- I need to email everyone about my latest product. I should let my email subscribers and a few of my friends know about my latest product, because I know they’re interested and it could improve their lives.
- I need to tweet links to my recent blog posts to drive more traffic. I should tweet links to my recent posts because I think that the posts provide a lot of value for my audience.
- I need to redesign my website to optimize conversion rates on email and sales. I should redesign my website to better align with my values and help visitors find content more easily.
Once you’re focusing on how you can benefit your customers as much as possible, “marketing” becomes a far more enjoyable part of your business, because it stops being about marketing at all, and it becomes all about helping people. Attracting a greater number of happier customers happens to be a pleasant side effect
Marketing is pervasive. People talk endlessly about how to optimize your tactics and perfect your techniques—and there’s a litany of techniques to choose from. But for some of us, marketing feels too “salesy,” too artificial.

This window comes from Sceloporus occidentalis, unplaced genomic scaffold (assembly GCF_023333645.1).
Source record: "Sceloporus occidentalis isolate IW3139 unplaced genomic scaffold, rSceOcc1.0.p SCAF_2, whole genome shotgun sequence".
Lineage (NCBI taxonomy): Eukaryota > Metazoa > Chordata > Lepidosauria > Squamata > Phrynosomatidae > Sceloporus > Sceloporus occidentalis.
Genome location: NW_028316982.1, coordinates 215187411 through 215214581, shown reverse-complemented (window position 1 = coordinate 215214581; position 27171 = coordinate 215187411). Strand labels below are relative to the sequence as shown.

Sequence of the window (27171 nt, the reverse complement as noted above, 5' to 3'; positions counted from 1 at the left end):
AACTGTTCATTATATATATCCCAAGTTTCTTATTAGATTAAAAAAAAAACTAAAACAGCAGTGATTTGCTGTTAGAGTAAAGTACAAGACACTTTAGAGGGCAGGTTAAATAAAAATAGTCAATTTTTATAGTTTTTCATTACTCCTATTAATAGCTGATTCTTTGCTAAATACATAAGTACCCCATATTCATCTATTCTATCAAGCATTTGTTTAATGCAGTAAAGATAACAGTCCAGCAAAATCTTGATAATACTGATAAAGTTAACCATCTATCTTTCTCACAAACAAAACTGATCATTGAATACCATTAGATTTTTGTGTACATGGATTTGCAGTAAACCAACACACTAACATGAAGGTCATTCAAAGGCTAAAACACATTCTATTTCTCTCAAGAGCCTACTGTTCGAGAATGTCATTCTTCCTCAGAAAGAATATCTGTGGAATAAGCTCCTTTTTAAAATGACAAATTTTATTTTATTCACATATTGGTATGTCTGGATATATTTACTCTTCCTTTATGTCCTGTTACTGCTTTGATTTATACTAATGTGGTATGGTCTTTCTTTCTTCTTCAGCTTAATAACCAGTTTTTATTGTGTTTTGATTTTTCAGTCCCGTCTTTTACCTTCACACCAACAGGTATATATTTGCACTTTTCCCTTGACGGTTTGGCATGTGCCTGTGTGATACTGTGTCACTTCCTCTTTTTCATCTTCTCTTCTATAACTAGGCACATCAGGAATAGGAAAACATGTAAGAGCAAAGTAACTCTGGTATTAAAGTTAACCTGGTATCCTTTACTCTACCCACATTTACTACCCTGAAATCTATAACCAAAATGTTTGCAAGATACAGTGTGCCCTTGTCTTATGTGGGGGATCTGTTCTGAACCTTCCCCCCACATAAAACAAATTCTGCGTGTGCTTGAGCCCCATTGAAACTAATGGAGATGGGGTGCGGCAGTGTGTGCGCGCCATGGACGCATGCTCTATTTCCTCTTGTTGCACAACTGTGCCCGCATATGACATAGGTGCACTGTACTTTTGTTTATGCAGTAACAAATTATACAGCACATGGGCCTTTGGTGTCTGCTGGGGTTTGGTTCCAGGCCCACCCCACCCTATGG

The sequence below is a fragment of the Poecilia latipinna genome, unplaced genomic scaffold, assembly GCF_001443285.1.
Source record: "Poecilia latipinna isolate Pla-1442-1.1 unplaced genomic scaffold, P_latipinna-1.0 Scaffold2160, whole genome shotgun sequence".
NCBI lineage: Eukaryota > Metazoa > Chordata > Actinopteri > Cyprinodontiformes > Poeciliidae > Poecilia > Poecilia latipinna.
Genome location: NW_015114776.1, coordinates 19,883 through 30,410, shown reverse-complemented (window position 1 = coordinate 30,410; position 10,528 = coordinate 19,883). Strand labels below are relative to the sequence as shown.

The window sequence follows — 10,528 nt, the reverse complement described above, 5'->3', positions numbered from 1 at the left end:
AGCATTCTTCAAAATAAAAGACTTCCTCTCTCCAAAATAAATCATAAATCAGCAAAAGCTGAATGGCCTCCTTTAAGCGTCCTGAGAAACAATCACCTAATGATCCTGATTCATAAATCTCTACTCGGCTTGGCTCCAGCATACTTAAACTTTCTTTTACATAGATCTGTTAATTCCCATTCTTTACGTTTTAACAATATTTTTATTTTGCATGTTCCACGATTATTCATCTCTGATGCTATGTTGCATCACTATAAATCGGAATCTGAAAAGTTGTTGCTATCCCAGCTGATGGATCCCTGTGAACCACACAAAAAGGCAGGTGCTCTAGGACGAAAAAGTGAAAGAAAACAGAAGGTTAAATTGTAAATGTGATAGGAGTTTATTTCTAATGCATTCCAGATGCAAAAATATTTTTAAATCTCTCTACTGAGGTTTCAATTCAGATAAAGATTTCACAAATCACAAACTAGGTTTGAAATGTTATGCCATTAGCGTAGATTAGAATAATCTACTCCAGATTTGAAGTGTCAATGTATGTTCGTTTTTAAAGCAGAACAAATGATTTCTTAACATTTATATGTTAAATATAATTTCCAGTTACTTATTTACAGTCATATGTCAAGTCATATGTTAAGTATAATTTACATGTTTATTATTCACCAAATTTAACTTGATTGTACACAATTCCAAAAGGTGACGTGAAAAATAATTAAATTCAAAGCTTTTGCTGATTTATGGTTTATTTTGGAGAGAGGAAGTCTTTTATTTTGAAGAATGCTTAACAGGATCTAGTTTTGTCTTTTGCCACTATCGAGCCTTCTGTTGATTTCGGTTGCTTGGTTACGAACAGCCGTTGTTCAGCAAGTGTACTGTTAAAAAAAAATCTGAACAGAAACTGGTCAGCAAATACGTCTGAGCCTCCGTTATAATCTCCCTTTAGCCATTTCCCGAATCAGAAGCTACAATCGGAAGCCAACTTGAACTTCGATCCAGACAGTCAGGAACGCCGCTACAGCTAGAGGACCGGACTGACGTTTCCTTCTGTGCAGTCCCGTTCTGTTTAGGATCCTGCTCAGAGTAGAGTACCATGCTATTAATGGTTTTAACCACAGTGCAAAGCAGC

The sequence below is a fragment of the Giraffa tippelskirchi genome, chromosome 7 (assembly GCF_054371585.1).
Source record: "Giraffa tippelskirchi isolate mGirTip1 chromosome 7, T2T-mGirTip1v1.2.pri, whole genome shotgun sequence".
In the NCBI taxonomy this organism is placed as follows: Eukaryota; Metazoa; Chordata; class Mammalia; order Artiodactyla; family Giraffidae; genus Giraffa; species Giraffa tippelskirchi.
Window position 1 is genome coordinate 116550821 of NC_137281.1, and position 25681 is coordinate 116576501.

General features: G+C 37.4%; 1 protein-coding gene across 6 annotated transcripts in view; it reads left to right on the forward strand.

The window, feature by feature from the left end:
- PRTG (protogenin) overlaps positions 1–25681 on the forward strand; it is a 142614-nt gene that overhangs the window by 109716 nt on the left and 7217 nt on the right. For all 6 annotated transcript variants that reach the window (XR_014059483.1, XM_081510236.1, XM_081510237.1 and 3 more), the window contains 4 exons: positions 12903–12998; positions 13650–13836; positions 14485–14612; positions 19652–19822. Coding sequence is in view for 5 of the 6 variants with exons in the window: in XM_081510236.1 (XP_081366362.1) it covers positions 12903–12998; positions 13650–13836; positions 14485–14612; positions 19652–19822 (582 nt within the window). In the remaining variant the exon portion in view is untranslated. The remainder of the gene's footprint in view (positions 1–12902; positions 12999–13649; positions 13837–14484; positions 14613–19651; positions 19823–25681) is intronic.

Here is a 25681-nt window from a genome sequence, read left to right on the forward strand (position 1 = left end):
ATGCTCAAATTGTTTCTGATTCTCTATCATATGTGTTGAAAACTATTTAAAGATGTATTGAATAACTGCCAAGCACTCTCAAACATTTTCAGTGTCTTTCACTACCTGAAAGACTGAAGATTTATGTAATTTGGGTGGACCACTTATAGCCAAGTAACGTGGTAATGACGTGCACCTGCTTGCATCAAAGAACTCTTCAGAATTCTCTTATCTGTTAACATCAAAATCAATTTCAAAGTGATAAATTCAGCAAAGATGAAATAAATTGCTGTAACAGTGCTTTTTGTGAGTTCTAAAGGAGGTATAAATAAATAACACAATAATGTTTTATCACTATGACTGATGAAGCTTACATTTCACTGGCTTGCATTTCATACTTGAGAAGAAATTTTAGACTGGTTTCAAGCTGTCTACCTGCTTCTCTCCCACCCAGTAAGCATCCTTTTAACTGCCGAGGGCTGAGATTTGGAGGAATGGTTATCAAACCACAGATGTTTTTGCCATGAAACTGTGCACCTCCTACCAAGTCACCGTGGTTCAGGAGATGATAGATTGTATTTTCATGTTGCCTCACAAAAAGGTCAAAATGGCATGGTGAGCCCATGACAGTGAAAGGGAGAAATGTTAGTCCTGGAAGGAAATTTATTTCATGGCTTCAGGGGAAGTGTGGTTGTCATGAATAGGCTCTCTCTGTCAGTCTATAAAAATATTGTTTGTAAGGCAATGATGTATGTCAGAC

Luckily, I don’t think need to use these methods to be successful. I’ve built what I consider a successful online business—through freelancing, information products and affiliate marketing—while ignoring many marketing strategies that some successful online entrepreneurs consider vital.
Popular marketing methods can be highly effective, but it is possible to succeed with them, and ultimately it should come down to what you’re comfortable doing versus your goals.